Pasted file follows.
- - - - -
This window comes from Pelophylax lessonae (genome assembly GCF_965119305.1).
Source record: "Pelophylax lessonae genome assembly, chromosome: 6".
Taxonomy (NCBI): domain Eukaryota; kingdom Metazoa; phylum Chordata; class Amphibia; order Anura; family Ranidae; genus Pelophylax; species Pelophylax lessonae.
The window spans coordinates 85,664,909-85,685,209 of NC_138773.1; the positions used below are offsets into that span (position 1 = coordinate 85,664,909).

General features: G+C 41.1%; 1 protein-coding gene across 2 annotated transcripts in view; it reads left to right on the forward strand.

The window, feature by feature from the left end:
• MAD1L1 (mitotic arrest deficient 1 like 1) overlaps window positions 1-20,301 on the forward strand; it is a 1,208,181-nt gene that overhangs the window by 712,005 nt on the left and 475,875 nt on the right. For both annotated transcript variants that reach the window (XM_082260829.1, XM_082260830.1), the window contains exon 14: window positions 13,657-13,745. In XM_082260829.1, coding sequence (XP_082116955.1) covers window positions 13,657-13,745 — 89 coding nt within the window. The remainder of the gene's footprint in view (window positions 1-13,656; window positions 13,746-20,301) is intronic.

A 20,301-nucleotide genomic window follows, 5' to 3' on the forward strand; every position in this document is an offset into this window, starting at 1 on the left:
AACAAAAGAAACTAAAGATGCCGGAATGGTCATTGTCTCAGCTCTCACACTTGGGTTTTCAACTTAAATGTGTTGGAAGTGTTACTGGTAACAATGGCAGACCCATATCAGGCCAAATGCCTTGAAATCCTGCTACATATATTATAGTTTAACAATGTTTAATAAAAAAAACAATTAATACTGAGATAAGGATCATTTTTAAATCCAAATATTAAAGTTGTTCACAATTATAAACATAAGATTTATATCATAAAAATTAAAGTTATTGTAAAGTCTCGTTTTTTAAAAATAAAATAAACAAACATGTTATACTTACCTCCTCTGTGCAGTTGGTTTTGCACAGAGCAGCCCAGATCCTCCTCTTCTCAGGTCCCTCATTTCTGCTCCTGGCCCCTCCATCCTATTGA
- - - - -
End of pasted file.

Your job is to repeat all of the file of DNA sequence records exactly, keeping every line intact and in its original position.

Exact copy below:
This window comes from Pelophylax lessonae (genome assembly GCF_965119305.1).
Source record: "Pelophylax lessonae genome assembly, chromosome: 6".
Taxonomy (NCBI): domain Eukaryota; kingdom Metazoa; phylum Chordata; class Amphibia; order Anura; family Ranidae; genus Pelophylax; species Pelophylax lessonae.
The window spans coordinates 85,664,909-85,685,209 of NC_138773.1; the positions used below are offsets into that span (position 1 = coordinate 85,664,909).

General features: G+C 41.1%; 1 protein-coding gene across 2 annotated transcripts in view; it reads left to right on the forward strand.

The window, feature by feature from the left end:
• MAD1L1 (mitotic arrest deficient 1 like 1) overlaps window positions 1-20,301 on the forward strand; it is a 1,208,181-nt gene that overhangs the window by 712,005 nt on the left and 475,875 nt on the right. For both annotated transcript variants that reach the window (XM_082260829.1, XM_082260830.1), the window contains exon 14: window positions 13,657-13,745. In XM_082260829.1, coding sequence (XP_082116955.1) covers window positions 13,657-13,745 — 89 coding nt within the window. The remainder of the gene's footprint in view (window positions 1-13,656; window positions 13,746-20,301) is intronic.

A 20,301-nucleotide genomic window follows, 5' to 3' on the forward strand; every position in this document is an offset into this window, starting at 1 on the left:
AACAAAAGAAACTAAAGATGCCGGAATGGTCATTGTCTCAGCTCTCACACTTGGGTTTTCAACTTAAATGTGTTGGAAGTGTTACTGGTAACAATGGCAGACCCATATCAGGCCAAATGCCTTGAAATCCTGCTACATATATTATAGTTTAACAATGTTTAATAAAAAAAACAATTAATACTGAGATAAGGATCATTTTTAAATCCAAATATTAAAGTTGTTCACAATTATAAACATAAGATTTATATCATAAAAATTAAAGTTATTGTAAAGTCTCGTTTTTTAAAAATAAAATAAACAAACATGTTATACTTACCTCCTCTGTGCAGTTGGTTTTGCACAGAGCAGCCCAGATCCTCCTCTTCTCAGGTCCCTCATTTCTGCTCCTGGCCCCTCCATCCTATTGA